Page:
The Blair Witch Project | Original creators seem blindsided by Blumhouse reboot

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“They haven’t talked to any of us,” says production designer of 1999’s The Blair Witch Project, referring to Blumhouse’s upcoming reboot.

On the 10th April, Blumhouse announced that it’s set to make a reboot of The Blair Witch Project, a franchise that began with the found footage original in 1999. Curiously, it sounds as though the people that made the first, sensationally popular film found out about the reboot at the same time the rest of us did.

Talking to The Hollywood Reporter, production designer Ben Rock said that neither he nor anyone else who worked on the 1999 horror had been contacted by Blumhouse.

“It’s bittersweet, honestly,” Rock said of the new film.

Nor is Rock the only person who sounded blindsided by the announcement. Taking to Instagram, Joshua Leonard – who starred in the original Blair Witch – wrote that he “didn’t know anything about” the reboot until a friend sent him a screengrab of a Variety story which, disconcertingly, contained an image of his younger self in the film.

As Ben Rock himself notes, the Blair Witch franchise was swiftly taken away from its creators shortly after the original became an unexpected indie smash 25 years ago. But with neither its immediate sequel, 2000’s Book Of Shadows, nor 2016’s Blair Witch, making quite the same impact, Rock argues that consulting with the people who came up with the concept might have been a smart idea.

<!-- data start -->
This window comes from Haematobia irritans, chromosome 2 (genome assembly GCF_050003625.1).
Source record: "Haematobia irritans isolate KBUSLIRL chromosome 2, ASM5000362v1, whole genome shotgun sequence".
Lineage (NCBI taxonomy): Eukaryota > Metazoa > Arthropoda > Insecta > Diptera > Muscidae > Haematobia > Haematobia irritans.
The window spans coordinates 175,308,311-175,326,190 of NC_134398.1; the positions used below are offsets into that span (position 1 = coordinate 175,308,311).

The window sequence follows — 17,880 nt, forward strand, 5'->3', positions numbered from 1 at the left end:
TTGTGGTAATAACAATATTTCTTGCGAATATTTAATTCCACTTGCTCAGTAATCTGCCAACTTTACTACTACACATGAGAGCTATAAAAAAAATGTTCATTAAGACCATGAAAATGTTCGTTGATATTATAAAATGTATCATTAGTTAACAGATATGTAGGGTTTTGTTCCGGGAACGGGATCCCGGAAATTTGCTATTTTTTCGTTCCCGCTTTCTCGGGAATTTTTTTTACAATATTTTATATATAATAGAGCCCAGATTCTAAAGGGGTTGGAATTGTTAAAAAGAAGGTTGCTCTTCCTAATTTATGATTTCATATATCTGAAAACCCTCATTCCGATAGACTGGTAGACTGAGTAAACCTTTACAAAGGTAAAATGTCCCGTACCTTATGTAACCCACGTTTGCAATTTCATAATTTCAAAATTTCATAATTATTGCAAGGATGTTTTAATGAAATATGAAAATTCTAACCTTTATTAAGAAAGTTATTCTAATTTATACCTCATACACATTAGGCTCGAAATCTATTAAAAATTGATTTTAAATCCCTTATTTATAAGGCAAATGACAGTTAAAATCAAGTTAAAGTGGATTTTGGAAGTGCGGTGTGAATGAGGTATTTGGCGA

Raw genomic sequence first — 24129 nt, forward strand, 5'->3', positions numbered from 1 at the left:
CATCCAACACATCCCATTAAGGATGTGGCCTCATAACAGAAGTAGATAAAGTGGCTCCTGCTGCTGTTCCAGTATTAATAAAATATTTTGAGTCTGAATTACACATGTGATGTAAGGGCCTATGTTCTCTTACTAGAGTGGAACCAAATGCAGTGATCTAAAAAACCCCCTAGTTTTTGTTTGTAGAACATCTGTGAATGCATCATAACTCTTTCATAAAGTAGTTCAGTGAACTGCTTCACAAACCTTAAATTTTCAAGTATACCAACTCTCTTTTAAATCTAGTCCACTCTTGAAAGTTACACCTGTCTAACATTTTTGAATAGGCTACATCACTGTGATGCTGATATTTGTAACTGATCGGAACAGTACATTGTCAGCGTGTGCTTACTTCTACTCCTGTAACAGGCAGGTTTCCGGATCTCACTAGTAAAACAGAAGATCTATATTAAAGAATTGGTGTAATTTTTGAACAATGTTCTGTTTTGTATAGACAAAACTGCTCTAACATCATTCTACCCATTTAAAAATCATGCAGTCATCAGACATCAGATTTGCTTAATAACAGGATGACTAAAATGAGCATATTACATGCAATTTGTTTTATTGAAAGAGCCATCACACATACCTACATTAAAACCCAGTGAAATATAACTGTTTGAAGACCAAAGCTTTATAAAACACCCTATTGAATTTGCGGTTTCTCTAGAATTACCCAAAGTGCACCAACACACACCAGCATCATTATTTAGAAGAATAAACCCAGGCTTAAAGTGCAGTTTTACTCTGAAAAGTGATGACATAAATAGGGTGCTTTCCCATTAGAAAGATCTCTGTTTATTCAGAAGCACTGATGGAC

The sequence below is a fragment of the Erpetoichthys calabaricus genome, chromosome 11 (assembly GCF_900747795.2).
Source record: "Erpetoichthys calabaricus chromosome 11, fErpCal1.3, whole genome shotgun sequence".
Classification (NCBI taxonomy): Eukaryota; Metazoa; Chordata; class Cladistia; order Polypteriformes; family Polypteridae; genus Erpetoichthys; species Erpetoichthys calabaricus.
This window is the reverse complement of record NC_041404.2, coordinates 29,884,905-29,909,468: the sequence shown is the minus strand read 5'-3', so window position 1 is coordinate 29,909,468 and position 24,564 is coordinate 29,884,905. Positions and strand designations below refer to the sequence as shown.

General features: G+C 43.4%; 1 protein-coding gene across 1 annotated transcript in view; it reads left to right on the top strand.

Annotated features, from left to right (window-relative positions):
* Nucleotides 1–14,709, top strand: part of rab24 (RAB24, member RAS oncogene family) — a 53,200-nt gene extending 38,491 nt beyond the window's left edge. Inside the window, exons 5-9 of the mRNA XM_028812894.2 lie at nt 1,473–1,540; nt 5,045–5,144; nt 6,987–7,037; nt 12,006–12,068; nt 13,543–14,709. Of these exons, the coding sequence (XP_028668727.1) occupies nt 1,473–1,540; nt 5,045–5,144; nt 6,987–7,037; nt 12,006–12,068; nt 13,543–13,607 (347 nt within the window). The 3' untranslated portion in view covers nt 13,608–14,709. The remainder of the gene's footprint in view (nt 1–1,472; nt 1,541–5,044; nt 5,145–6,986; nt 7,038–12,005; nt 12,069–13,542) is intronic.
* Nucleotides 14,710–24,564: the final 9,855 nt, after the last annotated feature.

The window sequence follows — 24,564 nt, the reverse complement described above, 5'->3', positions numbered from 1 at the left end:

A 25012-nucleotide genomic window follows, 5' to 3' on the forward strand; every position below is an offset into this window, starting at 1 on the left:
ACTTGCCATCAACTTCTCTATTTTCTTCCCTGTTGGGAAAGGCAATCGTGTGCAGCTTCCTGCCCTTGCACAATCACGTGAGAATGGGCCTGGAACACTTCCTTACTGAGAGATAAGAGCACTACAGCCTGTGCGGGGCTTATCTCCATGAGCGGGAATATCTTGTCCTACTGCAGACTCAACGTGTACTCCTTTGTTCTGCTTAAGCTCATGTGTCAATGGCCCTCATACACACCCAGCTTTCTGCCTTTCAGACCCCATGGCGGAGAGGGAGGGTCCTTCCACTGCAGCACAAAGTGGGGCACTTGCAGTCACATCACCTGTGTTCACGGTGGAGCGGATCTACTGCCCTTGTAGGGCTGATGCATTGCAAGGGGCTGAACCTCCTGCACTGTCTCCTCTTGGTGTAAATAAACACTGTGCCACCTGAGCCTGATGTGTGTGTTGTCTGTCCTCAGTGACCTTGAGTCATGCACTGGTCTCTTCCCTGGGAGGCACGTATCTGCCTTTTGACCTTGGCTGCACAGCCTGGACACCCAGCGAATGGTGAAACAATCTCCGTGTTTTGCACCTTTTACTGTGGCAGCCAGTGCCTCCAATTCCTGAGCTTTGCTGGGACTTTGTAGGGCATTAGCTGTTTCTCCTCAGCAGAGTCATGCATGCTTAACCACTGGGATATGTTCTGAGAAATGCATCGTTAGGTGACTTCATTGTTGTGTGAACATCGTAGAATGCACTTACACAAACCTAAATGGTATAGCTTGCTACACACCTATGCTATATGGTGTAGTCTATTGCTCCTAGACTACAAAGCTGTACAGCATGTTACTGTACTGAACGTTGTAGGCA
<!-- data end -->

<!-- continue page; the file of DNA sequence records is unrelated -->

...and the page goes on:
“Neither one of the sequels connected with audiences the way they wanted it to connect,” Rock said. “And so it might at least be worth talking to some of the original creators.”

It’s something the first film’s co-producer Mike Monello agrees with. “Radical idea: You could try putting this project in the hands of the original team that made the first one,” he wrote on Twitter. “You know, the team that actually has an entire franchise plan to reinvent what a Blair Witch movie could be?”

Back on Instagram, Joshua Leonard writes candidly about how he and his collaborators were treated as Hollywood outsiders. Despite grossing almost $250m worldwide, the makers of The Blair Witch Project only received $300,000 between them, according to Leonard. He added that co-star Michael Williams was “back moving furniture” within a year of the film coming out, and that “because we used our real names in the first film, the studio claimed copyright,” resulting in a legal battle to win them back.

“I’m so proud of our little punk-rock movie, and I LOVE the fans who keep the flames burning,” Leonard writes. “But at this point, it’s 25 years of disrespect from the folks who’ve pocketed the lion’s share (pun intended) of the profits from OUR work.”

Leonard says he’s being trying for months to organise an anniversary screening of The Blair Witch Project in order to “raise money for artists without healthcare.” Perhaps the publicity will at least loosen the wheels on that front.

There’s no word as to when the Blair Witch reboot will emerge yet, but given it’s 25 years old this year, it’s likely we’ll hear more about it soon.

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